'Hall of Fame' Sparks Controversy Germany Launches Valhalla of Sporting Legends

Germany has founded a pantheon of 40 sporting heroes including soccer legend Franz Beckenbauer and champion boxer Max Schmeling. Critics say some athletes on the list were members of the Nazi party. But the organizers insist that the Hall of Fame reflect the ravages of German history.

Germany inaugurated a Hall of Fame for its sporting legends on Tuesday in a ceremony marred by criticism that some of the 40 athletes selected were members of the Nazi Party.

World Cup winner Franz Beckenbauer has made it into the "Hall of Fame," along with boxing legend Max Schmeling, skiing champion Rosi Mittermeier and football ace Uwe Seeler.

Part of the aim in honoring role models is to encourage young people to take up sport, especially in light of doping scandals that have tainted professional sports in recent years.

But some German commentators have already labelled it a "Hall of Shame" and criticized the jury, made up of sports officials and journalists and headed by Interior Minister Wolfgang Schäuble, for choosing five sportsmen who were Nazi Party members.

Those include cyclist Gustav Kilian and footballer Sepp Herberger, who managed the West German national team that won the 1954 World Cup in Switzerland.

But Deutsche Sporthilfe, the foundation that promotes German athletes and set up the Hall of Fame, rejected the criticism. "Sport is no better than society," Sporthilfe's spokesman Hans-Joachim Elz told SPIEGEL ONLINE. "We can't confirm the list contains five Nazi party members. Besides, these people led a life after the Nazi era and in some cases went on to receive merit awards for their contributions to society."

Nazis and Victims

Hans Wilhelm Gäb, chairman of Deutsche Sporthilfe's supervisory board, told the inaugural ceremony in Berlin's German Historical Museum: "We were aware from the start of the problem of choosing top athletes who were associated with and used by the Nazi regime."

"But if we had automatically excluded all the athletes who were successful at that time and who inevitably came into contact with the Nazi system, or if we had only honored resistance fighters, such a blanket judgment would have been self-righteous. It would have been tainted by the arrogance of a generation that was fortunate enough to have grown up in a democracy."

There will be no physical Hall of Fame in which fans could honor their heroes. Instead, a book containing biographies of the athletes will be published later this year and a travelling exhibition will be launched in 2009.

Only eight of the athletes in the Hall of Fame are still alive. The organizers wanted to focus initially on historical sporting greats of the 20th century. "We didn't want to start with a list of 80 names," said Gäb.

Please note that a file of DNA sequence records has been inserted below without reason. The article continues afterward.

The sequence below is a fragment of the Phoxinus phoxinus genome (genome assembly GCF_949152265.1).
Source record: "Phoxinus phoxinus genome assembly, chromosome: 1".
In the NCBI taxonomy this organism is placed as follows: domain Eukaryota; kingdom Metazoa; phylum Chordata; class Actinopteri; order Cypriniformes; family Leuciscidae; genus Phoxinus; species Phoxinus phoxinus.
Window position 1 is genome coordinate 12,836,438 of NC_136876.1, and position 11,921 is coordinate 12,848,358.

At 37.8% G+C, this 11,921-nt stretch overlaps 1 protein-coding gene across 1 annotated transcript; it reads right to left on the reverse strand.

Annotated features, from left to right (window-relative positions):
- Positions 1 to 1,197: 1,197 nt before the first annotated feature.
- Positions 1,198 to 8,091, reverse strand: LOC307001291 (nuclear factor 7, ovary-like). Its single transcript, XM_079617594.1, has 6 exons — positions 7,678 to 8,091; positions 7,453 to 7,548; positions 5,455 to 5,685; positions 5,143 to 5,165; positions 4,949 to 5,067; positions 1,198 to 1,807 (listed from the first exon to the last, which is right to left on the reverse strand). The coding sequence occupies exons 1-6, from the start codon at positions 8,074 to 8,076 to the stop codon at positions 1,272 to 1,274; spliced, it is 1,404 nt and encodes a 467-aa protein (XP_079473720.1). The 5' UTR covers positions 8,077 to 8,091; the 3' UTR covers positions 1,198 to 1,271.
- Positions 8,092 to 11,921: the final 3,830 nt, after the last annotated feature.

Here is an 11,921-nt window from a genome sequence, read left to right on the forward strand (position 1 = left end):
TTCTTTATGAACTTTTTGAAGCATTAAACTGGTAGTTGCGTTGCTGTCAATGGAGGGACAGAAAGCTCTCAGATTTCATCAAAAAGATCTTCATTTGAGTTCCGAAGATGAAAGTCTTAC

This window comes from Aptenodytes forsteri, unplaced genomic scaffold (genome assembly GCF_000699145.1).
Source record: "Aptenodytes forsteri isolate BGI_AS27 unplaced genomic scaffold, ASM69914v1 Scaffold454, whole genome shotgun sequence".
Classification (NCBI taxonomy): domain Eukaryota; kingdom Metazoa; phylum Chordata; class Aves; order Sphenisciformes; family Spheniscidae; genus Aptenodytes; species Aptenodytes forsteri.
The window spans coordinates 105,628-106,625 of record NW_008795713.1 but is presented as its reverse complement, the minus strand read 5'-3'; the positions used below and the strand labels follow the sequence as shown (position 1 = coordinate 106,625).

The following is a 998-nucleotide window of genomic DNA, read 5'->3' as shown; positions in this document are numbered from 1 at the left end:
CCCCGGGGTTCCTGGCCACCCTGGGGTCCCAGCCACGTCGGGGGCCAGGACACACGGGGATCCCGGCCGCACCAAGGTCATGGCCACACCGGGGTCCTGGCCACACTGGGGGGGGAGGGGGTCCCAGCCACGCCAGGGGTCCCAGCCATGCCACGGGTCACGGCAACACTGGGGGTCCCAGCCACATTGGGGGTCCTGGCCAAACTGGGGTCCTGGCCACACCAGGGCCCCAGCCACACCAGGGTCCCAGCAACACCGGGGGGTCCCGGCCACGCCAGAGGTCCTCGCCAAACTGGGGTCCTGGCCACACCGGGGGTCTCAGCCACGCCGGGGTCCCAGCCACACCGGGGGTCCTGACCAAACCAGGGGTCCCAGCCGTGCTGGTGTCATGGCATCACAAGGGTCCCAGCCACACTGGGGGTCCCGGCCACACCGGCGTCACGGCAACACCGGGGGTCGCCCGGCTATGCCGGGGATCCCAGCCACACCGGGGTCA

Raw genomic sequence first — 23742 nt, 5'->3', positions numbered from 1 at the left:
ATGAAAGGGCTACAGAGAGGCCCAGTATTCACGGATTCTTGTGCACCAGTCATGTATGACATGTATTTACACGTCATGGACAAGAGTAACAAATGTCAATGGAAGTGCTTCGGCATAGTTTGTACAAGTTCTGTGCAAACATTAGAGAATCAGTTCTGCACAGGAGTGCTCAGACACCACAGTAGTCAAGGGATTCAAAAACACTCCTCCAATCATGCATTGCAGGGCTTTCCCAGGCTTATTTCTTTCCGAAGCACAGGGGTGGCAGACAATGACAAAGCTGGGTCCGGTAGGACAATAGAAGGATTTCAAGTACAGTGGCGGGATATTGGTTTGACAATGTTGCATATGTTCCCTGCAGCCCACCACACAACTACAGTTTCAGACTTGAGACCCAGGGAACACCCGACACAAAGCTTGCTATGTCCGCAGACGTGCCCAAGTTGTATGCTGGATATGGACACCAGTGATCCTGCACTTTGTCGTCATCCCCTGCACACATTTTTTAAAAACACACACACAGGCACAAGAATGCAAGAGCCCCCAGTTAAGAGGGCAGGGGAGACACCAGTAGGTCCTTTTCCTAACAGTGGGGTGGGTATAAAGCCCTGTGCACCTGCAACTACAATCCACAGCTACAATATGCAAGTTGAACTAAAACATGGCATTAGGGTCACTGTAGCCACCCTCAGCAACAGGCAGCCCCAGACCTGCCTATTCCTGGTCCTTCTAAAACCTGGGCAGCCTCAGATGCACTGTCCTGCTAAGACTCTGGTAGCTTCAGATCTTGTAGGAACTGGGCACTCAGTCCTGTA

That may explain the surprising omission so far of seven-times Formula One world champion Michael Schumacher and of tennis star Boris Becker, who won Wimbledon three times in the 1980s. They might however be among three further sports personalities who will be added to the list on May 31. Three new names will be chosen each year from then on.

The Hall of Fame also includes two victims of the Nazis. The first is cycling champion Albert Richter, who angered the regime by refusing to wear the swastika on his shirt at sporting competitions and who is believed to have been murdered by the Gestapo secret police in 1939 while trying to leave Germany.

The second is wrestler Werner Seelenbinder, who came fourth in the Berlin Olympics in 1936, was executed in prison in 1944 for his links with the communist resistance against Hitler.

The contrasting lives of the 40 athletes reflect the "chasms and contradictions of German history," said Thomas Mergel, professor of European 20th century history at Berlin's Humboldt University, speaking at the ceremony. "But the selection shows the desire not to remember one thing and forget the other."

Only Three Women

The jury is also under fire for choosing only three women, the best known being Rosemarie Mittermaier, a former West German Alpine skiing champion.

It selected only one sportsman from the former East Germany -- Olympic swimmer Roland Matthes. Commentators said that was a reflection of how athletics under the communist regime was blighted by the state-run doping program that enabled the small country of 17 million to come second in international medals tables in three out of four Olympic Games between 1972 and 1988.

However, Elz at Deutsche Sporthilfe said East German doping had nothing to do with it. "We wanted to focus mainly on posthumous mentions initially," he said. "And all the big East German athletes are still alive."

Doping has recently claimed the reputations of a number of German cycling champions including Jan Ullrich, who won the Tour de France in 1997 and who has been engulfed in the doping scandal  that has beset international professional cycling.

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